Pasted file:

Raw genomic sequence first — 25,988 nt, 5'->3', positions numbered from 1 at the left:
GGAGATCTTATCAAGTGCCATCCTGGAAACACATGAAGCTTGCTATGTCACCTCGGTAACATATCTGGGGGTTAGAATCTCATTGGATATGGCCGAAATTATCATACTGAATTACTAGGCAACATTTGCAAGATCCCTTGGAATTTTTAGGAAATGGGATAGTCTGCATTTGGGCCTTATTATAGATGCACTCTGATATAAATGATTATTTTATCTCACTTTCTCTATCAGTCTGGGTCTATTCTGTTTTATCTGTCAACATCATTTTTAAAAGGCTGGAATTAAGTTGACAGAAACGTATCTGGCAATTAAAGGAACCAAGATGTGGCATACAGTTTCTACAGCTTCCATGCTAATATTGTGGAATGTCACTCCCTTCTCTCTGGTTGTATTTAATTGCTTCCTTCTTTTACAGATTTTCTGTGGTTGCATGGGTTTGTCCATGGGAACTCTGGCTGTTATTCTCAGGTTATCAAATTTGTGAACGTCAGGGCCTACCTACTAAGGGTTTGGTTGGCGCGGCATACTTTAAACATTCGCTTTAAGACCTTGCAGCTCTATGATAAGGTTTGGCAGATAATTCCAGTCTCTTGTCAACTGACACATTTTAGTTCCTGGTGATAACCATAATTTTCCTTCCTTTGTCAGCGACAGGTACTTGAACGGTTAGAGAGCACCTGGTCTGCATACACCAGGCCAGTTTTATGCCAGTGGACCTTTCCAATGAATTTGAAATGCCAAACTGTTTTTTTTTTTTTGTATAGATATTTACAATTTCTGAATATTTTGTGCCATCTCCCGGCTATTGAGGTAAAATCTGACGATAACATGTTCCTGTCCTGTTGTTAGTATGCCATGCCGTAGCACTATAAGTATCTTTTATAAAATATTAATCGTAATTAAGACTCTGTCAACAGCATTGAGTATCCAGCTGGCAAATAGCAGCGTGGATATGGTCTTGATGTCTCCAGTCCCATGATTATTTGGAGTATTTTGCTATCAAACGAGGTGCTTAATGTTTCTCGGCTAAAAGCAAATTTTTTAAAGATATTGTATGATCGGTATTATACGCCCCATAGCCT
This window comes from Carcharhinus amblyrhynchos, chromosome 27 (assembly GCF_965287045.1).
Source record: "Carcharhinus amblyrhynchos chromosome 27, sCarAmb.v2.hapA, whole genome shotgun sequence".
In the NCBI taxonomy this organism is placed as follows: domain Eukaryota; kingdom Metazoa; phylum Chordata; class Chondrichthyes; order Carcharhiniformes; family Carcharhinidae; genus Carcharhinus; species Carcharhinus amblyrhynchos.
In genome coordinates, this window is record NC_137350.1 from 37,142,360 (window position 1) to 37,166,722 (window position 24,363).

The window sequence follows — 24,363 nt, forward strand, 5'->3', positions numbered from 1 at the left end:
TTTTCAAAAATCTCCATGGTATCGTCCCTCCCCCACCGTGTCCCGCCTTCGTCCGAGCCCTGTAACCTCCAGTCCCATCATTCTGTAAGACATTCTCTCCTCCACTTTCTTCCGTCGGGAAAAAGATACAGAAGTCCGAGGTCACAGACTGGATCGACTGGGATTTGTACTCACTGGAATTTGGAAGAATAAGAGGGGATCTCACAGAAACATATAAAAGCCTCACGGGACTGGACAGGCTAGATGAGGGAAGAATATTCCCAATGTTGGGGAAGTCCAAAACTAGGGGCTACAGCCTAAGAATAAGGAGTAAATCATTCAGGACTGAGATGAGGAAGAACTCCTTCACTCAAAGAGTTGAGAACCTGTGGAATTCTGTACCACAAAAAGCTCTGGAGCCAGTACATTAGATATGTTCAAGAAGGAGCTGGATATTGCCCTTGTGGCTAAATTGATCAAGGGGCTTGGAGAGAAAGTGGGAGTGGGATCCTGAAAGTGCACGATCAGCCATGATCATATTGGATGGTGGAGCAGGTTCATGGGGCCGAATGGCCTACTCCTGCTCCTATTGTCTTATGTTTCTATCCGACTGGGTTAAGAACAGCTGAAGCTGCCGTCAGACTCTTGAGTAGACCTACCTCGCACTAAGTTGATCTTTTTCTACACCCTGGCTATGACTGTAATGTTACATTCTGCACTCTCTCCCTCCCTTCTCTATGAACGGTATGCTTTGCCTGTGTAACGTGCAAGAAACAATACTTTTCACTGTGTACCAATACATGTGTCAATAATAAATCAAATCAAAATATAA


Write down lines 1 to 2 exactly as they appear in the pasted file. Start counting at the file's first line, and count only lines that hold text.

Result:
Raw genomic sequence first — 25,988 nt, 5'->3', positions numbered from 1 at the left:
GGAGATCTTATCAAGTGCCATCCTGGAAACACATGAAGCTTGCTATGTCACCTCGGTAACATATCTGGGGGTTAGAATCTCATTGGATATGGCCGAAATTATCATACTGAATTACTAGGCAACATTTGCAAGATCCCTTGGAATTTTTAGGAAATGGGATAGTCTGCATTTGGGCCTTATTATAGATGCACTCTGATATAAATGATTATTTTATCTCACTTTCTCTATCAGTCTGGGTCTATTCTGTTTTATCTGTCAACATCATTTTTAAAAGGCTGGAATTAAGTTGACAGAAACGTATCTGGCAATTAAAGGAACCAAGATGTGGCATACAGTTTCTACAGCTTCCATGCTAATATTGTGGAATGTCACTCCCTTCTCTCTGGTTGTATTTAATTGCTTCCTTCTTTTACAGATTTTCTGTGGTTGCATGGGTTTGTCCATGGGAACTCTGGCTGTTATTCTCAGGTTATCAAATTTGTGAACGTCAGGGCCTACCTACTAAGGGTTTGGTTGGCGCGGCATACTTTAAACATTCGCTTTAAGACCTTGCAGCTCTATGATAAGGTTTGGCAGATAATTCCAGTCTCTTGTCAACTGACACATTTTAGTTCCTGGTGATAACCATAATTTTCCTTCCTTTGTCAGCGACAGGTACTTGAACGGTTAGAGAGCACCTGGTCTGCATACACCAGGCCAGTTTTATGCCAGTGGACCTTTCCAATGAATTTGAAATGCCAAACTGTTTTTTTTTTTTTGTATAGATATTTACAATTTCTGAATATTTTGTGCCATCTCCCGGCTATTGAGGTAAAATCTGACGATAACATGTTCCTGTCCTGTTGTTAGTATGCCATGCCGTAGCACTATAAGTATCTTTTATAAAATATTAATCGTAATTAAGACTCTGTCAACAGCATTGAGTATCCAGCTGGCAAATAGCAGCGTGGATATGGTCTTGATGTCTCCAGTCCCATGATTATTTGGAGTATTTTGCTATCAAACGAGGTGCTTAATGTTTCTCGGCTAAAAGCAAATTTTTTAAAGATATTGTATGATCGGTATTATACGCCCCATAGCCT